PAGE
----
« ПредыдущаяПродолжить »
That the lowest boughs and the brush-wood sheaf 5
Round the elm-tree bole are in tiny leaf,
While the chaffinch sings on the orchard bough,
In England, now !
And after April, when May follows,
And the whitethroat builds and all the swallows !
Hark where my blossomed pear-tree in the hedge
Leans to the field, and scatters on the clover
Blossoms and dewdrops--at the bent spray's edge-
That's the wise thrush ; he sings each song twice over,
Lest you should think he never could recapture 15
The first fine careless rapture !
And though the fields look rough with hoary dew,
All will be gay when noontide wakes anew
The buttercups—the little children's dower,-
Far brighter than this gaudy melon-flower.
Two brothers freely cast their lot
With David's royal Son ;
The cost of conquest counting not,
They deem the battle won,
Brothers in heart, they hope to gain
An undivided joy ;
That man may one with man remain,
As boy was one with boy.
Christ heard ; and willed that James should fall,
First prey of Satan's rage ;
John linger out his fellows all,
And die in bloodless age.
Now they join hands once more above,
Before the Conqueror's throne;
Thus God grants prayer, but in his love
15 Makes times and ways his own.
John Henry Newman.
Fair ship, that from the Italian shore
Sailest the placid ocean-plains
With my lost Arthur's loved remains, Spread thy full wings, and waft him o'er. So draw him home to those that mourn
In vain ; a favourable speed
Ruffle thy mirrored mast, and lead Through prosperous foods his holy urn.
All night no' ruder air perplex
Thy sliding keel, till Phosphor, bright
As our pure love, through early light
Shall glimmer on the dewy decks.
Sphere all your lights around, above ;
Sleep, gentle heavens, before the prow;
Sleep, gentle winds, as he sleeps now, 15
My friend, the brother of my love.
My Arthur! whom I shall not see
Till all my widowed race be run;
Dear as the mother to the son,
More than my brothers are to me.
IN REMEMBRANCE OF THE HON. EDWARD
A grace though melancholy, manly too,
Moulded his being ; pensive, grave, serene,
O’er his habitual bearing and his mien
Unceasing pain, by patience tempered, threw
A shade of sweet austerity. But seen
In happier hours and by the friendly few,
That curtain of the spirit was withdrawn,
And fancy light and playful as a fawn,
And reason imped with inquisition keen,
Knowledge long sought with ardour ever new,
And wit love-kindled, showed in colours true
What genial joys with sufferings can consist;
Then did all sternness melt as melts a mist
Touched by the brightness of the golden dawn,
Aërial heights disclosing, valleys green,
And sunlights thrown the woodland tufts between,
And flowers and spangles of the dewy lawn.
And even the stranger, though he saw not these,
Saw what would not be willingly passed by.
In his deportment, even when cold and shy,
Was seen a clear collectedness and ease,
A simple grace and gentle dignity,
That failed not at the first accost to please ;
And as reserve relented by degrees,
So winning was his aspect and address,
His smile so rich in sad felicities,
Accordant to a voice which charmed no less,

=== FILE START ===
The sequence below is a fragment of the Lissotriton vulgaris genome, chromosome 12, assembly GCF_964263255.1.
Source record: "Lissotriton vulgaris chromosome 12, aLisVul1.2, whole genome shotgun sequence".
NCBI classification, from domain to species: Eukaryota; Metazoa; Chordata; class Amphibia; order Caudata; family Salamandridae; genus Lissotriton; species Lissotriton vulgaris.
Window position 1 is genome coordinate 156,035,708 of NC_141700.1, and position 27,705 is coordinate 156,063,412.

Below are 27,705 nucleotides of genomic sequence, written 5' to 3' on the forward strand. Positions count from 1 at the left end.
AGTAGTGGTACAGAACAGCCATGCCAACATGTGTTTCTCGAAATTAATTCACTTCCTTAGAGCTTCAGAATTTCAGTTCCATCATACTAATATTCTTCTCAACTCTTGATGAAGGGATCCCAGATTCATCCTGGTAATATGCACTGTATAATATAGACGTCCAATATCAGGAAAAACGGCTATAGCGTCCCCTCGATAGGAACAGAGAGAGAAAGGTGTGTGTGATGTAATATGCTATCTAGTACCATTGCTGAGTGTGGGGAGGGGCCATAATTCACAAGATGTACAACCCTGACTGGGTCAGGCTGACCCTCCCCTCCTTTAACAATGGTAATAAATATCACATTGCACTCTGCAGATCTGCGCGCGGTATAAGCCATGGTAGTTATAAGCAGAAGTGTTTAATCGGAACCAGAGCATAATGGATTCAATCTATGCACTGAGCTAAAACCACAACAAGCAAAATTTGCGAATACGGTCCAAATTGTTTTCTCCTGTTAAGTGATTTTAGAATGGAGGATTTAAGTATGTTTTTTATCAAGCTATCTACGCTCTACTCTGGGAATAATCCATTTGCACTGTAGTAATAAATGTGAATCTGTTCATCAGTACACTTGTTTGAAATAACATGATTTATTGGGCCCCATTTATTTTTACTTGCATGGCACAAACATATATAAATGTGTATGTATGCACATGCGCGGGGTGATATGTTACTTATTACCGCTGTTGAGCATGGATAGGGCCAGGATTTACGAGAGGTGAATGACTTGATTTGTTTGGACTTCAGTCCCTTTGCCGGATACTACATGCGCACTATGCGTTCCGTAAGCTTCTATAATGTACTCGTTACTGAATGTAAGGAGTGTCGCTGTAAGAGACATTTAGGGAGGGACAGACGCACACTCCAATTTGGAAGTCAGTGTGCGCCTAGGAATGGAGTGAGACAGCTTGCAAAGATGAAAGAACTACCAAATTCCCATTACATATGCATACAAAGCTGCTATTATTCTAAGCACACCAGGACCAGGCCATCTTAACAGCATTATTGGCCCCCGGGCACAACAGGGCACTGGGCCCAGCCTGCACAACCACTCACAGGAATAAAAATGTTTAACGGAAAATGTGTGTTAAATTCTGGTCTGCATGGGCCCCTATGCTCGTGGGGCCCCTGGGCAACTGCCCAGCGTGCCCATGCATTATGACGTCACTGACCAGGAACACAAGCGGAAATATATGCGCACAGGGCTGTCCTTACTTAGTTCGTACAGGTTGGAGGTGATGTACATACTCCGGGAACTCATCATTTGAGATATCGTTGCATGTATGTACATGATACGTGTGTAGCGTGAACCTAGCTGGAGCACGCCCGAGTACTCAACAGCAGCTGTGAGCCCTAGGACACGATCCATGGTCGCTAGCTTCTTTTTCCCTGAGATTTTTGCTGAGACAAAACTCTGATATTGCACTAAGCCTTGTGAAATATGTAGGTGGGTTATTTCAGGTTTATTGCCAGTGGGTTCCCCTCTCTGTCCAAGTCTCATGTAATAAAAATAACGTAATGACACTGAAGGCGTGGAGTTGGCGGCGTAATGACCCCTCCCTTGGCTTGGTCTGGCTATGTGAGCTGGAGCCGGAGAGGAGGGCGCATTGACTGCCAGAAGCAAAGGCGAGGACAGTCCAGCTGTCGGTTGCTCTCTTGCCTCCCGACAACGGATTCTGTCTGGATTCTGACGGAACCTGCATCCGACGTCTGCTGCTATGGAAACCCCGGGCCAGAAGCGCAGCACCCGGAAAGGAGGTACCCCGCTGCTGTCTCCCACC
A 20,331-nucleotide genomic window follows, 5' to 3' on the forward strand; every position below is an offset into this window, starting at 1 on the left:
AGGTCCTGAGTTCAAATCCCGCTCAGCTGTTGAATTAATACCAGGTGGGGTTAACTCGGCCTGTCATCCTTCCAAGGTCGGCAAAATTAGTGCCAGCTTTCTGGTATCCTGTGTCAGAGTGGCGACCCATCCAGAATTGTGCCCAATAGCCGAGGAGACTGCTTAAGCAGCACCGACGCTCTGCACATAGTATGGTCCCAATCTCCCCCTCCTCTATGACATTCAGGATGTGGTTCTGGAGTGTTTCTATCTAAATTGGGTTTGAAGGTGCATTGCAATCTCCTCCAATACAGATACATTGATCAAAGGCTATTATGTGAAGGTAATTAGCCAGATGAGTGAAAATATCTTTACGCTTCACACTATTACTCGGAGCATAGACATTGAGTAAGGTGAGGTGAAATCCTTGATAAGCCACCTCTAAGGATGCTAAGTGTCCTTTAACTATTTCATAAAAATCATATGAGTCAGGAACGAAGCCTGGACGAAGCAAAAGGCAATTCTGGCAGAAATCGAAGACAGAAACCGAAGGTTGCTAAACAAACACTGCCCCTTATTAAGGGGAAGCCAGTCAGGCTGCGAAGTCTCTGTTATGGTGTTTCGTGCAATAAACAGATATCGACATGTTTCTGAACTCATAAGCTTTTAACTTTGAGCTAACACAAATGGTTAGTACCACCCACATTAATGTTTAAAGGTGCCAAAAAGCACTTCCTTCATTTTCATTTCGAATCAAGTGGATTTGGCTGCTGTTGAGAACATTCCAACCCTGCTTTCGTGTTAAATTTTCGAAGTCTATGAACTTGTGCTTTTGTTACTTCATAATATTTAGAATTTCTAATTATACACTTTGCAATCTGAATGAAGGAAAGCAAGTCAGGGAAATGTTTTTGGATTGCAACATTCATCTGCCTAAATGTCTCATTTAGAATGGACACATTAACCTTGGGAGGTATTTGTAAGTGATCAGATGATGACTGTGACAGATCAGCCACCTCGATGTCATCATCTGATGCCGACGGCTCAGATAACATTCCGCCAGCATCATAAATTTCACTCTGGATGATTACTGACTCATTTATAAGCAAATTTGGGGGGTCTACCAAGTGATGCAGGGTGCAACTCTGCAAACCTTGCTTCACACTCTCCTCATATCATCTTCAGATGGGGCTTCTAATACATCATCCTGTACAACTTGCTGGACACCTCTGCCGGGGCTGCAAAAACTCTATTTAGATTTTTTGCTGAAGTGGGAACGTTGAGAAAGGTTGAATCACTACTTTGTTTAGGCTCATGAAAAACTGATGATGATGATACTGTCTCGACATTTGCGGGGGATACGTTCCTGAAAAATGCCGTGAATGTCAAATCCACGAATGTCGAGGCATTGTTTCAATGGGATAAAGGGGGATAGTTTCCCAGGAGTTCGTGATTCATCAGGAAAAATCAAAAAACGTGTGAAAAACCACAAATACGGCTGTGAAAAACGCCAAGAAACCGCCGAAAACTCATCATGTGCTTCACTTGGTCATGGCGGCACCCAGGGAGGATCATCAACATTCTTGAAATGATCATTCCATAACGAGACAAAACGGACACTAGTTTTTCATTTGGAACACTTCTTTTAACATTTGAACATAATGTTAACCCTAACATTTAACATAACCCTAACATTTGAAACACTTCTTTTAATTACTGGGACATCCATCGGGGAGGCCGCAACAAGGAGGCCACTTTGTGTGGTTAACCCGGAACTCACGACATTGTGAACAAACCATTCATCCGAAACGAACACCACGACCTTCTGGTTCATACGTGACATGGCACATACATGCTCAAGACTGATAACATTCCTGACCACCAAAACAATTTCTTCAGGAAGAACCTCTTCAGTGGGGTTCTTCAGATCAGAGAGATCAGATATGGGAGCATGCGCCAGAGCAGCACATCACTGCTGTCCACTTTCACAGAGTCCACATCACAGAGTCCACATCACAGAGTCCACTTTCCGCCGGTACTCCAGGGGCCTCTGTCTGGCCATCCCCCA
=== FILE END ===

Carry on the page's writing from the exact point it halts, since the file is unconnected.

That who but saw him once remembered long,
And some in whom such images are strong
Have hoarded the impression in their heart,
Fancy's fond dreams and memory's joys among,
Like some loved relic of romantic song,
Or cherished masterpiece of ancient art.
His life was private ; safely led, aloof
From the loud world,—which yet he understood
Largely and wisely, as no worldling could.
For he by privilege of his nature proof
Against false glitter, from beneath the roof
Of privacy, as from a cave, surveyed
With stedfast eye its flickering light and shade,
And gently judged for evil and for good.
But whilst he mixed not for his own behoof
In public strife, his spirit glowed with zeal,
Not shorn of action, for the public weal,-
For truth and justice as its warp and woof,
For freedom as its signature and seal.
His life thus sacred from the world, discharged
From vain ambition and inordinate care,
In virtue exercised, by reverence rare
Lifted, and by humility enlarged,
Became a temple and a place of prayer.
In latter years he walked not singly there ;
For one was with him ready at all hours
His griefs, his joys, his inmost thoughts to share,
Who buoyantly his burdens helped to bear,
And decked his altars daily with fresh flowers.
But further may we pass not ; for the ground
Is holier than the Muse herself may tread ;
Nor would I it should echo to a sound
Less solemn than the service for the dead.
60 Mine is inferior matter,-my own loss,The loss of dear delights for ever fled, Of reason's converse by affection fed, Of wisdom, counsel, solace, that across Life's dreariest tracts a tender radiance shed.
65 Friend of my youth! though younger, yet my guide, How much by thy unerring insight clear I shaped my way of life for many a year! What thoughtful friendship on thy deathbed died ! Friend of my youth! whilst thou wast by my side 70 Autumnal days still breathed a vernal breath ; How like a charm thy life to me supplied All waste and injury of time and tide, How like a disenchantment was thy death!
The night is late, the house is still ;
The angels of the hour fulfil
Their tender ministries, and move
From couch to couch, in cares of love.
They drop into thy dreams, sweet wife,
The happiest smile of Charlie's life,
And lay on baby's lips a kiss,
Fresh from his angel-brother's bliss ;
And, as they pass, they seem to make
A strange, dim hymn, ‘For Charlie's sake.'